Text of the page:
Without engine braking, allowing the Scrambler to coast through bumps, single handlebar lever controlled all-wheel braking, with a separate rear brake pedal, slows the scrambler. Brake lines are steel braided for power and feel.
Additional Changes and Features
The Scrambler 1000 S receives a new handlebar and 3” handlebar risers, allowing the handlebars to pivot forward or rearward. Hand guards come standard from the factory. There’s an LED display with Bluetooth phone connectivity. Additional lighting is provided with a 12” Pro Armor LED light bar. A new front bumper features winch integration.
Dressed in riding gear from Fly Racing, Ed Teixeira, Owner of Teixeira Tech Chassis Components, was chosen to test ride for us due to his desert racing background and experience testing and developing parts for the Scrambler and Sportsman. Our time to test was rather brief, so we’re hoping for a long term test in the future with time to set up the suspension and ergonomics to suit our liking, providing an even better test of its true capabilities.
Stepping aboard the Scrambler S, the first thing you notice is its tall seat height, although you quickly adjust to it as you feel out the machine’s confidence inspiring stability. Engine performance was very familiar. The Scrambler accelerates smoothly off the bottom, pulling hard through the midrange, never feeling as though you’re going to run out of power. While its increased mass might detract a bit from the power to weight ratio of the S, we found it more thrilling to ride than the original Scrambler 1000 in wide open spaces as we were able to more easily take advantage of the engine’s nearly 90 horsepower. Compared to the new Sportsman 1000 S, the Scrambler feels a bit quicker, due to its roughly 90lbs lighter weight.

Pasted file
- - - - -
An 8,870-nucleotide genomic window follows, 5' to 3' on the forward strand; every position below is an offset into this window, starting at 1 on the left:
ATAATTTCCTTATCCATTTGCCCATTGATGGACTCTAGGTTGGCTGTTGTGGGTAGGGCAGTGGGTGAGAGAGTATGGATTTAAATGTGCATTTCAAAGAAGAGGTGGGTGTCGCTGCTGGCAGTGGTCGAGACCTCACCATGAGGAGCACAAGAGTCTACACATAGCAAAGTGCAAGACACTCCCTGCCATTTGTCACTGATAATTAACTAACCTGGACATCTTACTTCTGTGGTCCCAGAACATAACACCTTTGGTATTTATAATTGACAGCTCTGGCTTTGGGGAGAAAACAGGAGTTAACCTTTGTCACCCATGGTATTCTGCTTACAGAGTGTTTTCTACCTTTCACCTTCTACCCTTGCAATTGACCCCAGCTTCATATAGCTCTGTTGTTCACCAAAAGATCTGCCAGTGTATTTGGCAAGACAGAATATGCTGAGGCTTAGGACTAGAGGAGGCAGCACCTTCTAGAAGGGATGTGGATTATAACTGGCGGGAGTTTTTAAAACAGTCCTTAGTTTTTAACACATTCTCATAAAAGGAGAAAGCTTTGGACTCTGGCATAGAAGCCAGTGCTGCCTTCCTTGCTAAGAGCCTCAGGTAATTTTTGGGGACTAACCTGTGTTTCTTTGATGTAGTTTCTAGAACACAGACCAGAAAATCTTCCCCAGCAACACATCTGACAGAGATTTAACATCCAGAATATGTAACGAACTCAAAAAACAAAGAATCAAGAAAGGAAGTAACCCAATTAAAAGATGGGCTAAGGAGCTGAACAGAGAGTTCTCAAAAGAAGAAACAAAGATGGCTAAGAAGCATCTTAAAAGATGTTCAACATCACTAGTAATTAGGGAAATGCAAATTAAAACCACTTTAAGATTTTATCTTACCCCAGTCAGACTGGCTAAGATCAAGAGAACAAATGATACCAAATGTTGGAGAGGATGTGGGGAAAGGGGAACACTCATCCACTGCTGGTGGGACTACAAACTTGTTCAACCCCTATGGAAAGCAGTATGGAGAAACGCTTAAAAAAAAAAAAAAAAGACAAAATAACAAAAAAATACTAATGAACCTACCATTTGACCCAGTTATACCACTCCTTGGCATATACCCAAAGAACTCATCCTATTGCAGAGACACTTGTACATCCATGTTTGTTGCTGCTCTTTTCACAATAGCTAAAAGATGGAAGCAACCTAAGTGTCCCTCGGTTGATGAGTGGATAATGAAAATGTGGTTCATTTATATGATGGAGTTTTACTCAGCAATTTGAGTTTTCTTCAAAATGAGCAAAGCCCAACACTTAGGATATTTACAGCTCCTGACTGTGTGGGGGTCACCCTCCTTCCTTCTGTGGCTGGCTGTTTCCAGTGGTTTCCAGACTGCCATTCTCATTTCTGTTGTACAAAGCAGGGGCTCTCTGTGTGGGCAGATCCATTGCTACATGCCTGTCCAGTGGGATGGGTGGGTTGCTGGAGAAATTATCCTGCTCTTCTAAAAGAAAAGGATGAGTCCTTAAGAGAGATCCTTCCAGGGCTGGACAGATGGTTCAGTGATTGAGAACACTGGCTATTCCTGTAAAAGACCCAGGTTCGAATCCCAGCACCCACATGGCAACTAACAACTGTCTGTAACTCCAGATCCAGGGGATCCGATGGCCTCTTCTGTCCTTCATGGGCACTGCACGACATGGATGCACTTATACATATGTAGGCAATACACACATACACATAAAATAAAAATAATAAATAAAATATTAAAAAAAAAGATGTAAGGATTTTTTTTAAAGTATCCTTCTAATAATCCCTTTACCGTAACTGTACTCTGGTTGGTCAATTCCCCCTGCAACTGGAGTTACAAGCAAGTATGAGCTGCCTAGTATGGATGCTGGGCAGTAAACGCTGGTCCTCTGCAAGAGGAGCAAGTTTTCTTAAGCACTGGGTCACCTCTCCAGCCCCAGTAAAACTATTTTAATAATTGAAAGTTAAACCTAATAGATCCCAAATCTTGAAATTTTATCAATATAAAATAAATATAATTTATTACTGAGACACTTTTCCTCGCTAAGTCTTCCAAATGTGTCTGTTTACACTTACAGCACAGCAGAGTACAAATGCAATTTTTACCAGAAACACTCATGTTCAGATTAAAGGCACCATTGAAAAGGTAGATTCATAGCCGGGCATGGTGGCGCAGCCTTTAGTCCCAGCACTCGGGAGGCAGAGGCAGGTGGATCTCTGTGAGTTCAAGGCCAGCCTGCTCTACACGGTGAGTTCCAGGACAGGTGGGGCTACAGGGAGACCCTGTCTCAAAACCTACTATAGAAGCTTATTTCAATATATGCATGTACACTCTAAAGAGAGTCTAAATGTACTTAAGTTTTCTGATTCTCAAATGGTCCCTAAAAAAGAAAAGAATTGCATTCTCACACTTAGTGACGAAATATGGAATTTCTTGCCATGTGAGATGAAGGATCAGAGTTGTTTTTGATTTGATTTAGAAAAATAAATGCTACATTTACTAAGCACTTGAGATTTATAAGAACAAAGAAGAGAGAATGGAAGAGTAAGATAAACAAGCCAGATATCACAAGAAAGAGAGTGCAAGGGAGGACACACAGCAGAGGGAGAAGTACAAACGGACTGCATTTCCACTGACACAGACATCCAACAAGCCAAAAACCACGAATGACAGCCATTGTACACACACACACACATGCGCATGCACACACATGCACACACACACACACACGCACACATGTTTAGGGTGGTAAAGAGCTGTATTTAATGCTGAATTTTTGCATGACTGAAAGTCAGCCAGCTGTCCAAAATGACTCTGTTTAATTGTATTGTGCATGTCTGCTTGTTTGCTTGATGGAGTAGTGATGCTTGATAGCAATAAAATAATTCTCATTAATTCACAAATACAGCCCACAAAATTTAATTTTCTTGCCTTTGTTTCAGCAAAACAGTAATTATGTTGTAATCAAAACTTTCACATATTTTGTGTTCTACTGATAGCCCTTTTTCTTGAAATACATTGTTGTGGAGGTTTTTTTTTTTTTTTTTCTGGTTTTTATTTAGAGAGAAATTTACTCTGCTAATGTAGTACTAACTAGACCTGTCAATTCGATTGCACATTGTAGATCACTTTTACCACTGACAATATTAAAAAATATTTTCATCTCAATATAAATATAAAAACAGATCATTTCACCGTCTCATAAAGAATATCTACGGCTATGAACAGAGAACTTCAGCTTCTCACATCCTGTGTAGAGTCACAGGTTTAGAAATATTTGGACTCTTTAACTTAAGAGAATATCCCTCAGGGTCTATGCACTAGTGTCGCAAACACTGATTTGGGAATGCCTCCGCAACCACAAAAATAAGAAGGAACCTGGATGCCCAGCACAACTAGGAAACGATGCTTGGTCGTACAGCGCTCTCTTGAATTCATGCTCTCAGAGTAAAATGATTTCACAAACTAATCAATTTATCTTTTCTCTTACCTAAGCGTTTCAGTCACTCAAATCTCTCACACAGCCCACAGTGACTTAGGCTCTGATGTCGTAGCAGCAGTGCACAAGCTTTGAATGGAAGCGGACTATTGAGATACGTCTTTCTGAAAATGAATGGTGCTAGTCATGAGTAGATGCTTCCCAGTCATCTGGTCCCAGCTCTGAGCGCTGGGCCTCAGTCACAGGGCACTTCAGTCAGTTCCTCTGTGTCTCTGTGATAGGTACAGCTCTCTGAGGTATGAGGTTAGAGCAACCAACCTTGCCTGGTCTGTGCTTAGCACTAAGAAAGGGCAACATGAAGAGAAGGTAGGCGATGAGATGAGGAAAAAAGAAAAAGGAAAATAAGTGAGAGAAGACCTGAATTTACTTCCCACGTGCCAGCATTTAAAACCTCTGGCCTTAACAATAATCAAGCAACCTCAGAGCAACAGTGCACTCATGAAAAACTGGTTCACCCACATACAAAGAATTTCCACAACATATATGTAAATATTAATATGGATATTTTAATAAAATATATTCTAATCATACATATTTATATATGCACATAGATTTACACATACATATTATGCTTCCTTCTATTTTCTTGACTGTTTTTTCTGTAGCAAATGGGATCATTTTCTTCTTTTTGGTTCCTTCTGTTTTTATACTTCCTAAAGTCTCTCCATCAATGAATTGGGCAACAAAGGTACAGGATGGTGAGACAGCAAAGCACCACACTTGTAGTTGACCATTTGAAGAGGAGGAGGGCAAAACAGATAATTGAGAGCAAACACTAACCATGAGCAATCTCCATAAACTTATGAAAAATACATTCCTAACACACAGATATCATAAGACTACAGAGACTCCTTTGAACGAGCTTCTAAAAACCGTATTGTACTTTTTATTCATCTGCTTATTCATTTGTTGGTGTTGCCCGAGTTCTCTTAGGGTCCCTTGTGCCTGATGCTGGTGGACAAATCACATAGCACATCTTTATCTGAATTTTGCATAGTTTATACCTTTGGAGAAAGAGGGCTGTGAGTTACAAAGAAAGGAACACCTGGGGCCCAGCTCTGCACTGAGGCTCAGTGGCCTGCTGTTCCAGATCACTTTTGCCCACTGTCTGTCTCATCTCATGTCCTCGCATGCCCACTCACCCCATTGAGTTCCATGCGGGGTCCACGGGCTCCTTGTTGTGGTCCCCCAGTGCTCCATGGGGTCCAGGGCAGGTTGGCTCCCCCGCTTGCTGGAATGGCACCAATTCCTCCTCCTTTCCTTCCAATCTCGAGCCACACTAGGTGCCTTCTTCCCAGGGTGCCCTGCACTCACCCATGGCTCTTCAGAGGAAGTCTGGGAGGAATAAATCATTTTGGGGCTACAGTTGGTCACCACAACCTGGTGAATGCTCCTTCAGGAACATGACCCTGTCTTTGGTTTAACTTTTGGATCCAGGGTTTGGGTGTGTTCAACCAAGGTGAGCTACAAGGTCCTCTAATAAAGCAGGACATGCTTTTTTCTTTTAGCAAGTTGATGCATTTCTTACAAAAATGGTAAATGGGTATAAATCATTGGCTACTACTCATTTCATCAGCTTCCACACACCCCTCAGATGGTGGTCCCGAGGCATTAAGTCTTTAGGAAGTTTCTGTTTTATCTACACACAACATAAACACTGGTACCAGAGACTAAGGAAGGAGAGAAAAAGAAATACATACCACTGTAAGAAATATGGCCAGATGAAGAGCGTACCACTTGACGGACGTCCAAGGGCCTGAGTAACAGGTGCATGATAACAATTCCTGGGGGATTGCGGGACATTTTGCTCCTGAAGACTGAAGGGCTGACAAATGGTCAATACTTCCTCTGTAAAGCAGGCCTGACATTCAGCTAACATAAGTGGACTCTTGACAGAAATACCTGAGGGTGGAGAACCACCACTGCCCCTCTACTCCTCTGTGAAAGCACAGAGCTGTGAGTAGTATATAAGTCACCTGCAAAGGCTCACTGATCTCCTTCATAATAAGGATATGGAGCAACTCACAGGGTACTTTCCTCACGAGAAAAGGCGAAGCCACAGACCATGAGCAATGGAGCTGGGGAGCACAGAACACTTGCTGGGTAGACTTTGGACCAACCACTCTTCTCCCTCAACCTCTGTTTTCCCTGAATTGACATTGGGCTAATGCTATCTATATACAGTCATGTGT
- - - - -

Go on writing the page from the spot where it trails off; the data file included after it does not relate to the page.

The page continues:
Suspension performance was pretty amazing right out of the box. Over small to medium sized hits, it’s acceptably plush for its sporty intentions. The S lets you pound and skip your way through deep desert whoops in such a way that was formerly reserved for lightweight two-wheel-drive sport ATVs. If you manage to get a little crossed up, you recover with greater ease than you expect from such a behemoth. Land in the face or clip the rear tires doubling through whoops are not a problem with this much travel. Later in the day, we found a rather sizeable mound, perfect for getting some serious air. Ed was flat landing from around 5 to 6 feet of air repeatedly. While he bottomed out a bit on his first few attempts, adding some high-speed compression damping was all that was needed for the Scrambler S to soak up hits that would have been brutal to both man and machine on any other 4×4 ATV.
The longer front end helps hold the front wheels down on climbs and the back end planted on descents. Its 55” width takes stability to the next level on sidehills and while cornering aggressively. The firm factory shock settings let you take full advantage of the Scrambler’s good braking performance, keeping front-end dive to a minimum, allowing you to brake later than you might expect on a machine this size.
Having experienced the high-speed twitchiness of the previous Scrambler and Sportsman models, Ed felt that the S model’s high-speed steering felt less sensitive, overly nervous, and more natural than years past, adding to the machine’s feeling of security traversing rough terrain at speed. Power steering performance remained very good at lower speeds.
While we haven’t said much about ground clearance, it’s because we couldn’t find much lying in the trail to challenge it. With a long-term test, we’d like to try lowering the ATV a bit with some suspension, adjusting to see if we can even further enhance the S’ unrivaled 4×4 stability.
While weight has gotten a bit out of hand for a ride-on, four-wheeled machine, as usual, Polaris’ power steering and notoriously plush suspension do a remarkable job of hiding its heft on the ground. Make no mistake about it, though; once you’ve lifted off, in-flight corrections are rather difficult. Fortunately, the suspension is up to a less than perfect landing.
Admittedly, this ATV isn’t for everybody. It is as expansive as many SXS. It’s too wide to fit between the wheel wells on some mid-size trucks. If you ride trails near 50” to 60” in width and speed is your thing, you might be faster on a narrower machine. It might be a great choice for desert racing, but it’s not the machine of choice for cross-country racing; at least, not without serious help from the aftermarket.
The long-travel, wide-track 2020 Scrambler XP 1000 S creates a new segment in ATVing, bringing with it some much needed excitement to the world of ATVs. It’s sure to be the dominant 4×4 ATV force in the desert and dunes, and we imagine it to be a dream machine for those looking to take on many of today’s wider, gnarlier SXS trails.
With no other machine in its class, the 2020 Polaris Scrambler XP 1000 S is a more capable Sport 4×4 ATV designed to keep up with a changing off-road world.
Model: 2020 Scrambler XP 1000 S